Personally, I would write a simulator program to evaluate my routines, before I built the rest of the machine a.) Because you can't break a program. and b.) The hardware may not match your final software !

Steve

Well, I'm more or less doing so...
I have done the calculations and graphs in Excell,
then I compare it to the output of the Arduino (by using a lot of Serial.print commands).

if abs(x) = x then
sign = 1
else
sign = -1
end if

Hey! We all got it wrong. Sign(0) == 0. And I just stumbled across an awesomely compact representation:

sign(double x) { return ((x>0)-(x<0)); }

where you take the numeric values of the bools, instead of conditionals.

This method performs integer math on values returned from boolean operators which in C always returns 1 for True and 0 for False.

I'm old-school and got too many other computer languages on the brain.  In other languages sometimes FALSE is 0 and TRUE is Not 0 and not necessarily 1.

I didn't realise that in all implementations of C, boolean operators returning true is always return 1.

Thank you for improving my understanding!

Best Wishes

You're welcome! In C (and C++) an operation returning a boolean value has true => 1, false => 0. However, the converse is more general: an operation returning an _integer_ value may be interpreted as boolean with 0 => false, any non-zero => true.

This is why you can write null-pointer checks in the form "if (!pointer) got-a-null-here;" Only the zero pointer will resolve that expression to true.

In FORTRAN, things are different, FALSE=0 still, but TRUE=-1.

That adds a function call, which is CPU-expensive (it's a potential long jump). That's why I wrote the direct "if (x<0)" condition.

My first answer to (1) was not correct. I don't feel too badly about that, because Nacho and Steve got it wrong, too! The correct expression is

sign(x) = +1 for x>0, 0 for x==0, and -1 for x<0

(I ignored the middle case). Doing a Web search, I found a beautifully compact representation, which uses the boolean numeric values (true=1, false=0) to compute the result without conditionals
`int sign(double x) { return (x>0) - (x<0); }`

Ha, ha, ha. You guys are making it hard to select the best answer with all the mistakes!
No but seriously, the effort is highly appreciated and for one, Í didn't know the answer in the first place.

I was surprised by the extreme compact suggestion you made. I have never seen it in the "classic" text books. Is this a variation of some kind?

You won't find things like that in introductory textbooks, because it is likely to confuse students learning the language. What you're doing is relying on the internal representation of "bool" types as integral values, and implicit casts to do the arithmetic. The result is well-defined (and documented, for example, in K&R).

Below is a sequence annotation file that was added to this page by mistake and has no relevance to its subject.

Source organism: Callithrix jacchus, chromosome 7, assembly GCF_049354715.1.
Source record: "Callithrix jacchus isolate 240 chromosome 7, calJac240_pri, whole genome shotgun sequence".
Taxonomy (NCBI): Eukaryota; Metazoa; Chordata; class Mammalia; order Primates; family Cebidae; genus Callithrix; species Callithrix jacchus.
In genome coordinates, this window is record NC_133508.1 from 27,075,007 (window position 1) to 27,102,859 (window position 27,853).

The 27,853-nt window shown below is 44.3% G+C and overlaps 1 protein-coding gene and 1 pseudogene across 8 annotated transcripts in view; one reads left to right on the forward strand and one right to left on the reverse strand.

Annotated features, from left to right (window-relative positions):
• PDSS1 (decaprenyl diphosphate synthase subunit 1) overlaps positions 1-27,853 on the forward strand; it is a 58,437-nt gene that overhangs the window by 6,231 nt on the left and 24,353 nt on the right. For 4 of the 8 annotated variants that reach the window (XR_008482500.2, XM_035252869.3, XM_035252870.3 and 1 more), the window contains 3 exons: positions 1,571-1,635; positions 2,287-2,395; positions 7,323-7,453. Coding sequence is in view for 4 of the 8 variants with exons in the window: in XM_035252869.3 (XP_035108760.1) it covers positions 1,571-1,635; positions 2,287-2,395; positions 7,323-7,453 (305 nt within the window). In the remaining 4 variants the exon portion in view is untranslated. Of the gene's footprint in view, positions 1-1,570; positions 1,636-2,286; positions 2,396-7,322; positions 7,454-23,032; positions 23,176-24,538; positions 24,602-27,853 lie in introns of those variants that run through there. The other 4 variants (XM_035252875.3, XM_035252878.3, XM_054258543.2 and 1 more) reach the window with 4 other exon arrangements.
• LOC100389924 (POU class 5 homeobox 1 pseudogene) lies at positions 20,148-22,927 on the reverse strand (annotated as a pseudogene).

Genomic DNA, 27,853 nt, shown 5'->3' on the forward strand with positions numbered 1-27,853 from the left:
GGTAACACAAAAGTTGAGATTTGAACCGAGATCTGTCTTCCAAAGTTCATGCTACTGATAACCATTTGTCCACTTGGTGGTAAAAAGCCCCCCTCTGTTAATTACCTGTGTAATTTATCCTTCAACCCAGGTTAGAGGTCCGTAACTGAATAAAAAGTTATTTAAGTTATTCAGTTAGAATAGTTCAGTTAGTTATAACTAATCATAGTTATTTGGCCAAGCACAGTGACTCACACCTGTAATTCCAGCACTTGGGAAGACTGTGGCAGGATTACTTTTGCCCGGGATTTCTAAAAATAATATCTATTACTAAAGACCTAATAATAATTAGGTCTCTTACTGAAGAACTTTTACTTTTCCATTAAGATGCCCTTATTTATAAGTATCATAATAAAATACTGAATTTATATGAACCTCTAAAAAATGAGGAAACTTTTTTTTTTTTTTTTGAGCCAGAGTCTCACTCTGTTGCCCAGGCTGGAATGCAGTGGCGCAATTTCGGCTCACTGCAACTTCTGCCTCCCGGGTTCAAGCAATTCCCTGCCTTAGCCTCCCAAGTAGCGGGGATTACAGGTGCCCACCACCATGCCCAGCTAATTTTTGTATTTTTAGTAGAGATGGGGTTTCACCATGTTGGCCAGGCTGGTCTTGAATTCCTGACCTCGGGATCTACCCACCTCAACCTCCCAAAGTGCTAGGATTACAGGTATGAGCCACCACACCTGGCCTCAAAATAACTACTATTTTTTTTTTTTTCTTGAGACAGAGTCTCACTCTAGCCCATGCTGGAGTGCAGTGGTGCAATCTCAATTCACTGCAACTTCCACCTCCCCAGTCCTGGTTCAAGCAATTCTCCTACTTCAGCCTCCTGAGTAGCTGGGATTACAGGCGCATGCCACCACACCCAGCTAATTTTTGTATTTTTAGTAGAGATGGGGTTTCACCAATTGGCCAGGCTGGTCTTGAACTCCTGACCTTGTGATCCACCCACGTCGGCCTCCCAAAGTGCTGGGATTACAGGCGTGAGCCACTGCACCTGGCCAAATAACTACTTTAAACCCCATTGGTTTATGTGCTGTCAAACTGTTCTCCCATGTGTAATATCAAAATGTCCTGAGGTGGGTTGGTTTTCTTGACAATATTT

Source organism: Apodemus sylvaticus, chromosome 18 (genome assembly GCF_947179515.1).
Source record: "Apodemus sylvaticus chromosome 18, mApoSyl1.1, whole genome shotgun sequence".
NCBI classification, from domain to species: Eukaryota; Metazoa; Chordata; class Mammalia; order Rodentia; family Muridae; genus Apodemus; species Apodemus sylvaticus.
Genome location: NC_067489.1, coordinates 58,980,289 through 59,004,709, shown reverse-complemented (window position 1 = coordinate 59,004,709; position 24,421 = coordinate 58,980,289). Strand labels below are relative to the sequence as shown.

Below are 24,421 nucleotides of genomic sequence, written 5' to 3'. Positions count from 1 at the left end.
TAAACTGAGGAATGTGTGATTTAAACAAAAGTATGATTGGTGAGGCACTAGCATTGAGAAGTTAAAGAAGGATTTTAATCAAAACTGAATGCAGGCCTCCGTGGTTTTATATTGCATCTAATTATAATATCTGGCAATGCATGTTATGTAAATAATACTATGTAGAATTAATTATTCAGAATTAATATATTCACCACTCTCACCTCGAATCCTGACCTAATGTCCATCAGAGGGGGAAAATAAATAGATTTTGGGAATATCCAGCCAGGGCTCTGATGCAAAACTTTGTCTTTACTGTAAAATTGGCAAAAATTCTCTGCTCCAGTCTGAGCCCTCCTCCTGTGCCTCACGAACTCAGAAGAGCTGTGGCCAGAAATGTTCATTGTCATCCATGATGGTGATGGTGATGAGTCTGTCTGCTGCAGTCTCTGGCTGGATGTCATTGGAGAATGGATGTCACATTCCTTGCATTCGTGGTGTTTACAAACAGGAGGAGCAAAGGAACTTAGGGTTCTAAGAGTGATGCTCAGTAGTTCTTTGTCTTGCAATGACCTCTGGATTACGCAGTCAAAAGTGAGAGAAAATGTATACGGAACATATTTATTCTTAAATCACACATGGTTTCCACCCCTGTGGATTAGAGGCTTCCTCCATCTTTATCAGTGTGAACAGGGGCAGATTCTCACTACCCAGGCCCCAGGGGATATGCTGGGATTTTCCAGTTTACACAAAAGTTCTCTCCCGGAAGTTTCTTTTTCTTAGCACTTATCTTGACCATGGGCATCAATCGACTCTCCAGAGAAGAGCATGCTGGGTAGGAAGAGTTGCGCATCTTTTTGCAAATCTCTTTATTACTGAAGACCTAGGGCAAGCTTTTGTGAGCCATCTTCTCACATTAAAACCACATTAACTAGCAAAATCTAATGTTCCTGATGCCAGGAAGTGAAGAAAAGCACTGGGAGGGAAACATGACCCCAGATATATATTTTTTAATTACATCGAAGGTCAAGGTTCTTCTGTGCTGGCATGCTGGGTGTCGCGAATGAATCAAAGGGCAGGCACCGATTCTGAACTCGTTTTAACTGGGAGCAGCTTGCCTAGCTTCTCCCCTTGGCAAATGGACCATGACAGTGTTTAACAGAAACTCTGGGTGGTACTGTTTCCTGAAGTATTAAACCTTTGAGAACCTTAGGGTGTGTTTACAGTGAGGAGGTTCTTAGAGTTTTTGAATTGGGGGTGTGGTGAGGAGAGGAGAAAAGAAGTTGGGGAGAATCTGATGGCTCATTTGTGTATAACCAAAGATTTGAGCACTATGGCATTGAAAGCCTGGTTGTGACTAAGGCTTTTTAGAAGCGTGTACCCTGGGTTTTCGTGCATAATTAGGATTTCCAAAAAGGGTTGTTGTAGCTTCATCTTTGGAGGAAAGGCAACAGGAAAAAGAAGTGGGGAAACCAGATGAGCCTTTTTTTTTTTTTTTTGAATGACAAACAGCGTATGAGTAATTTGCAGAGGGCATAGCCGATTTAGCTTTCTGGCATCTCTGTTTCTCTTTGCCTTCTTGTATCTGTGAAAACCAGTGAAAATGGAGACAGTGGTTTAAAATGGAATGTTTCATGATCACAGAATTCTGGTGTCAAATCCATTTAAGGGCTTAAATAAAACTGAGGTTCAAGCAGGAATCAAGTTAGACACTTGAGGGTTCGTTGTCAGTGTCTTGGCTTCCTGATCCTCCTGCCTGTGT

You will find a lot of that stuff in more advanced textbooks, generally in discussions of code optimization. That's also where you're likely to find some of the really obfuscatory tricks like using bit-shift operations for specialized arithmetic, the use of "register" variables, and so on.

Bah, Mine was only pseudocode, not C++. I write real programs in Pascal, and Fortran....

In Pascal

Sgn:=0;
IF number > 0 then sgn:=1
ELSE
if number <0 THEN sgn:=-1;

Besides, I didn't ignore the middle case, I decided to roll it into <0.....

Steve

:-) Yep; the initializer takes care of the zero case (but you didn't initialize in your original version :-).

No, but there were only two states >0 and <= 0.
So nothing stayed undefined :-)

Steve

1) Don't use an equation, since you'll have divide-by-zero problems. Just use the ternary operator:
`int sign(double x) { return x<0 ? -1 : 1; }`

2) Your slope comes back as an integer because all of its operands are integers. Look at K&R, Chapter 2 (I think). If you want to compute a floating point ratio, you need to cast the operands to float:
`SlopePower2 = float(y-yy)/float(x-xx);SlopePower2 *= SlopePower2;`

Note: Don't calculate the ratio twice; that's a waste of time. Also, take the declarations out of the loop; that's allocating extra and unused memory.

In addition, be sure to catch the x=xx case for undefined slope before any computations are performed.

We know that only Chuck Norris can divide by zero.  :-)

IEEE can divide by zero perfectly well. You'll get SlopePower2 = +Infinity or -Infinity depending on the sign of y-yy. If y-yy==0, then you get a NaN.

1.) IF number > 0 then sgn=1 ELSE if number <=0 sgn=-1

2.) You are dividing two integers in the maths, therefore the result is integer1 DIV integer2 and not /

Steve